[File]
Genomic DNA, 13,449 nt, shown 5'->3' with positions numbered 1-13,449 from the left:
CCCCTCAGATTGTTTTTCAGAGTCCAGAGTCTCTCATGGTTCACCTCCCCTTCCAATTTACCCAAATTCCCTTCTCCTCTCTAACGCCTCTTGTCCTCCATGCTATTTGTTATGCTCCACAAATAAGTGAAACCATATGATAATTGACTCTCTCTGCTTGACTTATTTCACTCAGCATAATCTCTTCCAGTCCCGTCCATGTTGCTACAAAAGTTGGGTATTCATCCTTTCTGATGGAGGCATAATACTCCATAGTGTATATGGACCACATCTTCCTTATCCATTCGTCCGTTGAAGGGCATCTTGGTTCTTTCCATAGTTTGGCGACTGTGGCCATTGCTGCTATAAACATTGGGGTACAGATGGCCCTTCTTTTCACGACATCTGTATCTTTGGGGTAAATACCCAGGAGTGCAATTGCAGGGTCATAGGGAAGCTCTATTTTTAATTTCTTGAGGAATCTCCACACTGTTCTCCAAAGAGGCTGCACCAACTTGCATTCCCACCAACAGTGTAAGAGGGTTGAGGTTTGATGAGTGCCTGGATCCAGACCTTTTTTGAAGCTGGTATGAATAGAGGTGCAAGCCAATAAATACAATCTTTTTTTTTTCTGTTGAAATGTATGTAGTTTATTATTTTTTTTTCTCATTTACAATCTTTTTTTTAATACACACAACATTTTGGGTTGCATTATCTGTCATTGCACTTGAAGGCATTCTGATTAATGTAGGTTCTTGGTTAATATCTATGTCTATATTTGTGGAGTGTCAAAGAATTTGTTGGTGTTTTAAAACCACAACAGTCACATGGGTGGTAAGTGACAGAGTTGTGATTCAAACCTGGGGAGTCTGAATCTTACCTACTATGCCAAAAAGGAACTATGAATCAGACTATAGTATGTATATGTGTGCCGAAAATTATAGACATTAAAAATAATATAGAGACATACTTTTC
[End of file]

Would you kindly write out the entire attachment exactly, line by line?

Genomic DNA, 13,449 nt, shown 5'->3' with positions numbered 1-13,449 from the left:
CCCCTCAGATTGTTTTTCAGAGTCCAGAGTCTCTCATGGTTCACCTCCCCTTCCAATTTACCCAAATTCCCTTCTCCTCTCTAACGCCTCTTGTCCTCCATGCTATTTGTTATGCTCCACAAATAAGTGAAACCATATGATAATTGACTCTCTCTGCTTGACTTATTTCACTCAGCATAATCTCTTCCAGTCCCGTCCATGTTGCTACAAAAGTTGGGTATTCATCCTTTCTGATGGAGGCATAATACTCCATAGTGTATATGGACCACATCTTCCTTATCCATTCGTCCGTTGAAGGGCATCTTGGTTCTTTCCATAGTTTGGCGACTGTGGCCATTGCTGCTATAAACATTGGGGTACAGATGGCCCTTCTTTTCACGACATCTGTATCTTTGGGGTAAATACCCAGGAGTGCAATTGCAGGGTCATAGGGAAGCTCTATTTTTAATTTCTTGAGGAATCTCCACACTGTTCTCCAAAGAGGCTGCACCAACTTGCATTCCCACCAACAGTGTAAGAGGGTTGAGGTTTGATGAGTGCCTGGATCCAGACCTTTTTTGAAGCTGGTATGAATAGAGGTGCAAGCCAATAAATACAATCTTTTTTTTTTCTGTTGAAATGTATGTAGTTTATTATTTTTTTTTCTCATTTACAATCTTTTTTTTAATACACACAACATTTTGGGTTGCATTATCTGTCATTGCACTTGAAGGCATTCTGATTAATGTAGGTTCTTGGTTAATATCTATGTCTATATTTGTGGAGTGTCAAAGAATTTGTTGGTGTTTTAAAACCACAACAGTCACATGGGTGGTAAGTGACAGAGTTGTGATTCAAACCTGGGGAGTCTGAATCTTACCTACTATGCCAAAAAGGAACTATGAATCAGACTATAGTATGTATATGTGTGCCGAAAATTATAGACATTAAAAATAATATAGAGACATACTTTTC